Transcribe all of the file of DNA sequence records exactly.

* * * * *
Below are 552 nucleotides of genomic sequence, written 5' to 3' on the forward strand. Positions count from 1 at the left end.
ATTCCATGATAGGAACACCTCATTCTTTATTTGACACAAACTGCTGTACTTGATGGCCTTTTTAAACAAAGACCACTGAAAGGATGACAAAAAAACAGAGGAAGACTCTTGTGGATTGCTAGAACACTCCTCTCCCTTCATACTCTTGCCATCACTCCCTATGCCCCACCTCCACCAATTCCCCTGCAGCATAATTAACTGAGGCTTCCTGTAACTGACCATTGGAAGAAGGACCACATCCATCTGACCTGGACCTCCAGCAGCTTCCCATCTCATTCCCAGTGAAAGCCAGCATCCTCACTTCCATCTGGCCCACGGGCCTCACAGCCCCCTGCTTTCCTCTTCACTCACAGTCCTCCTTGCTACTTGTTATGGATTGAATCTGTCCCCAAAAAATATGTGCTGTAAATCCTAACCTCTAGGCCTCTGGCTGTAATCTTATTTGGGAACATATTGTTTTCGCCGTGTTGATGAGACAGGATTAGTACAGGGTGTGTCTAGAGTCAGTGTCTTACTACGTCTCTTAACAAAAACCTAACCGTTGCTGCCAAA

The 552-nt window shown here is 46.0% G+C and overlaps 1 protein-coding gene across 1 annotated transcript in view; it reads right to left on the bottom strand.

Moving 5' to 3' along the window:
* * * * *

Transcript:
Below are 552 nucleotides of genomic sequence, written 5' to 3' on the forward strand. Positions count from 1 at the left end.
ATTCCATGATAGGAACACCTCATTCTTTATTTGACACAAACTGCTGTACTTGATGGCCTTTTTAAACAAAGACCACTGAAAGGATGACAAAAAAACAGAGGAAGACTCTTGTGGATTGCTAGAACACTCCTCTCCCTTCATACTCTTGCCATCACTCCCTATGCCCCACCTCCACCAATTCCCCTGCAGCATAATTAACTGAGGCTTCCTGTAACTGACCATTGGAAGAAGGACCACATCCATCTGACCTGGACCTCCAGCAGCTTCCCATCTCATTCCCAGTGAAAGCCAGCATCCTCACTTCCATCTGGCCCACGGGCCTCACAGCCCCCTGCTTTCCTCTTCACTCACAGTCCTCCTTGCTACTTGTTATGGATTGAATCTGTCCCCAAAAAATATGTGCTGTAAATCCTAACCTCTAGGCCTCTGGCTGTAATCTTATTTGGGAACATATTGTTTTCGCCGTGTTGATGAGACAGGATTAGTACAGGGTGTGTCTAGAGTCAGTGTCTTACTACGTCTCTTAACAAAAACCTAACCGTTGCTGCCAAA

The 552-nt window shown here is 46.0% G+C and overlaps 1 protein-coding gene across 1 annotated transcript in view; it reads right to left on the bottom strand.

Moving 5' to 3' along the window: